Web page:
Cryptocurrencies have grown exponentially in 2017, Bitcoin as the biggest of them all grew from a 1000 Dollars in January to almost 15,000 Dollars at the end of the year. Because of this increase and perhaps a slight fear of missing out I decided to enter this volatile market in October last year. Things were looking very bright and the market only went up. It was by the end of the year that I was shocked to find out that my greediness was being powered by the equivalent of 3 million household’s worth of energy. Bitcoin has had many critics from the start whom I always put away as being jealous or deeply frustrated because of not daring to invest. But from on this moment I decided to look into what I was actually investing in and what possible impact this had on the environment.
Mining, but not underground?
“Bitcoin is the first, and the biggest, “cryptocurrency” – a decentralised tradeable digital asset.” (The Guardian)
Bitcoin was the first cryptocurrency and has been around for almost ten years. Bitcoin’s have to be created with a process called mining. This process is performed on enormous computers, these are constantly trying to solve so called algorithms. This is where the problem gets in. There is a limited supply of Bitcoins that can be mined, and the more Bitcoins have been mined the harder it gets to solve these algorithms. In other words, computers have to work longer and harder to solve these algorithms and this subsequently uses more and more energy. At the moment of writing about 80% of the Bitcoins have already been mined, meaning many people are battling to mine the last ones. Cranking up your computer power increases the chances of “winning” a Bitcoin and this decreases everyone else’s chances. This in turn creates even more of an incentive to use more power. Currently the power used to mine Bitcoin is similar to the electricity consumption of the whole of Colombia.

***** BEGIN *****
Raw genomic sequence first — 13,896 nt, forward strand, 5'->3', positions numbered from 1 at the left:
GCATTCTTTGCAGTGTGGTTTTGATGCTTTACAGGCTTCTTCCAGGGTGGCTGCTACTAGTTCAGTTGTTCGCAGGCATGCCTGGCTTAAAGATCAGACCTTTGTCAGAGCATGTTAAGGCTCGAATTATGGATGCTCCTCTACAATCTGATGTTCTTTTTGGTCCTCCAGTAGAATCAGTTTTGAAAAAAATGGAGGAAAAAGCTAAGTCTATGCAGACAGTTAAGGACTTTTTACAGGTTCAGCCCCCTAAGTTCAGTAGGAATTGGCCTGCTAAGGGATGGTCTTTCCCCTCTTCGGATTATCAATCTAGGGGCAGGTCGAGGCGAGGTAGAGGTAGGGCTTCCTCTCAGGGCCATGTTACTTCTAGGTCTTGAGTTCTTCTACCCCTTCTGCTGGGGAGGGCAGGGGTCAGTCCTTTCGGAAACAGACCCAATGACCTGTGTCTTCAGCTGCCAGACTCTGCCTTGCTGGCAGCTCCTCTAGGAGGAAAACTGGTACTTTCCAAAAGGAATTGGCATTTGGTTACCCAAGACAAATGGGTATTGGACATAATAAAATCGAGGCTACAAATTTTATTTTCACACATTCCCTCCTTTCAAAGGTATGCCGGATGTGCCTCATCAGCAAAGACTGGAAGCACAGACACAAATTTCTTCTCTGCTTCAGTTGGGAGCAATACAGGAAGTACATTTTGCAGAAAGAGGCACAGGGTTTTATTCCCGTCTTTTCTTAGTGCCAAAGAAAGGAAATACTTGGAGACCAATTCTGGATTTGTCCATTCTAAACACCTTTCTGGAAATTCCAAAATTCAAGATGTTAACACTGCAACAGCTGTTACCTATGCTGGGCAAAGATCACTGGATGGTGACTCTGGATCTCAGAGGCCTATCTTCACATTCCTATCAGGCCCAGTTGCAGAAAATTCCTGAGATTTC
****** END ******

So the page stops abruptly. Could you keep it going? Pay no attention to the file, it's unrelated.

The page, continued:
A second problem arises when a Bitcoin gets sent to a different wallet; a transaction. These transactions have to be approved by the ledger, in other words approved by many different users. This approving also uses power, power which otherwise could be used to mine new Bitcoins, this means there is a fee for approving. In November 2017 a transaction of a whole Bitcoin would cost approximately 215 KWh. To put this into perspective, a regular Dutch household uses about 3000 KWh per year. So the energy it takes to transfer 1 Bitcoin can sustain a regular Dutch household for almost three weeks in its energy needs.
How to stop this?
The first obvious thing we could hope for is a drop of value for Bitcoin. The energy usage is almost paired to the value of Bitcoin. More than 80% of the price of a Bitcoin is due to energy usage. When prices decline the least efficient miners will be shut down and energy use will subsequently decline. But prices will only drop when Bitcoin loses popularity, and as long as money can be made with mining, people will continue to mine.